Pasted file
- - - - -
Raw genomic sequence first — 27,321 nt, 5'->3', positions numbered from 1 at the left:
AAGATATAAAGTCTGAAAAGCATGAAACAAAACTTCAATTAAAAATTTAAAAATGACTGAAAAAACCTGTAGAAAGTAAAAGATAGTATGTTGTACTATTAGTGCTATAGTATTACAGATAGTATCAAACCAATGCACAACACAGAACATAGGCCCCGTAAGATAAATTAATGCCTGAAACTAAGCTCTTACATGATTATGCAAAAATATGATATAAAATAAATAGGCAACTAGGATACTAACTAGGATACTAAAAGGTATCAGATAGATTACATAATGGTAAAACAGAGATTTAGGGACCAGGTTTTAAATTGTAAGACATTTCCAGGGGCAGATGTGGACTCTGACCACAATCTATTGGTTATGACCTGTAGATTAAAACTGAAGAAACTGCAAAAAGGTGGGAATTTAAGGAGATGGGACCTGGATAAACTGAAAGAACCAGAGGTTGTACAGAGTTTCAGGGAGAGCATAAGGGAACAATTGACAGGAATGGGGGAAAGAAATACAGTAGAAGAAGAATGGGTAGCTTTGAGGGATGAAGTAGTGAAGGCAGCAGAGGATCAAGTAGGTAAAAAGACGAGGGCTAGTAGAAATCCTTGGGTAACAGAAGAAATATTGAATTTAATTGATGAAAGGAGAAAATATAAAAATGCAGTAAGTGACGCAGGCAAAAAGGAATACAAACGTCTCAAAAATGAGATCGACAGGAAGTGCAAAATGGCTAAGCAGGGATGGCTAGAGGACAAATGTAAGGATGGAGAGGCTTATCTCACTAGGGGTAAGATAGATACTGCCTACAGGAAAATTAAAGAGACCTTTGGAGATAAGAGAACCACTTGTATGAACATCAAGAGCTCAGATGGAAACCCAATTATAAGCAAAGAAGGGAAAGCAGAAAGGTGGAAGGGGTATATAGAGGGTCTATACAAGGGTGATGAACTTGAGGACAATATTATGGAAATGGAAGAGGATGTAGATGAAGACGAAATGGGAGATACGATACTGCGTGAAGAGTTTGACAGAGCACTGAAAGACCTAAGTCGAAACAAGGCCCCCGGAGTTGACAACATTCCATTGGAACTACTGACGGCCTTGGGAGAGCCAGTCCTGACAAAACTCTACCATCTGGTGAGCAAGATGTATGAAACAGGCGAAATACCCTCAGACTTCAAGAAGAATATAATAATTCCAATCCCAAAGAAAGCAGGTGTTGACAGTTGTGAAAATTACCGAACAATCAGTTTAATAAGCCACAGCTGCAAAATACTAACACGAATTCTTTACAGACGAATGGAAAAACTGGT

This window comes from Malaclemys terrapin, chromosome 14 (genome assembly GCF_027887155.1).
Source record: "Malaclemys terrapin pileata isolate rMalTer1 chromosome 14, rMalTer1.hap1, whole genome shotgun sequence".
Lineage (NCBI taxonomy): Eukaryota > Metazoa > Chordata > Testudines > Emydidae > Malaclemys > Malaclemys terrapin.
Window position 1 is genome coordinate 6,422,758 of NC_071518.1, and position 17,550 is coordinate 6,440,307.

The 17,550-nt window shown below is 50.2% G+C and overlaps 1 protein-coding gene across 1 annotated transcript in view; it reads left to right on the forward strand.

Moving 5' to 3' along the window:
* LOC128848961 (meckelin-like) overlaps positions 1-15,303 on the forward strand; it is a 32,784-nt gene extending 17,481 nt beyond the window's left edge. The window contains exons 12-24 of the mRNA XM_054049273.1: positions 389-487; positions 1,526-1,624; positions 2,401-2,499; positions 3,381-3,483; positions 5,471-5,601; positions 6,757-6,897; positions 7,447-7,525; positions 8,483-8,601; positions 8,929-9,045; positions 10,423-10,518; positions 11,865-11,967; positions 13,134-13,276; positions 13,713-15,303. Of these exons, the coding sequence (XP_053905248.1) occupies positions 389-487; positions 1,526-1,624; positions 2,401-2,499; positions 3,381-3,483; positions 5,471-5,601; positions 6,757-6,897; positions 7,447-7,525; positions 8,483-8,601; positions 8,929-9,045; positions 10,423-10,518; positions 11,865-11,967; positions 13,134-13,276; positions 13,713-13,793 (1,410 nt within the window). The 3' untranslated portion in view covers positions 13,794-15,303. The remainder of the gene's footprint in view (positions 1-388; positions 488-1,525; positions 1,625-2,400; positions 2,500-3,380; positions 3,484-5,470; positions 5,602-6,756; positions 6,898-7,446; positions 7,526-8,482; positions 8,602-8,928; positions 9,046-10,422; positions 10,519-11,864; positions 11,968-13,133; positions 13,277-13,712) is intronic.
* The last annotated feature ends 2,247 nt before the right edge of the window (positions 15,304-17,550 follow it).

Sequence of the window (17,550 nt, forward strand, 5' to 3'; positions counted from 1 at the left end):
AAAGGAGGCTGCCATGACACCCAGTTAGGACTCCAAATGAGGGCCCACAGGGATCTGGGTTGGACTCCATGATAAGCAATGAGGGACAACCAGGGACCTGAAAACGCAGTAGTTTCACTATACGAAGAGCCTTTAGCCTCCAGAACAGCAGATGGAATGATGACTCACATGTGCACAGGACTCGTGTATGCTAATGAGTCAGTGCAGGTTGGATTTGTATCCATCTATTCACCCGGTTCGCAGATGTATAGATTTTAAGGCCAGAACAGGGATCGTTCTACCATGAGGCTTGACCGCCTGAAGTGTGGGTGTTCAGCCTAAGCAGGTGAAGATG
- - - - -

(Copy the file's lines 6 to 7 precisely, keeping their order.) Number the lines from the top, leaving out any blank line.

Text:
Window position 1 is genome coordinate 6,422,758 of NC_071518.1, and position 17,550 is coordinate 6,440,307.

The 17,550-nt window shown below is 50.2% G+C and overlaps 1 protein-coding gene across 1 annotated transcript in view; it reads left to right on the forward strand.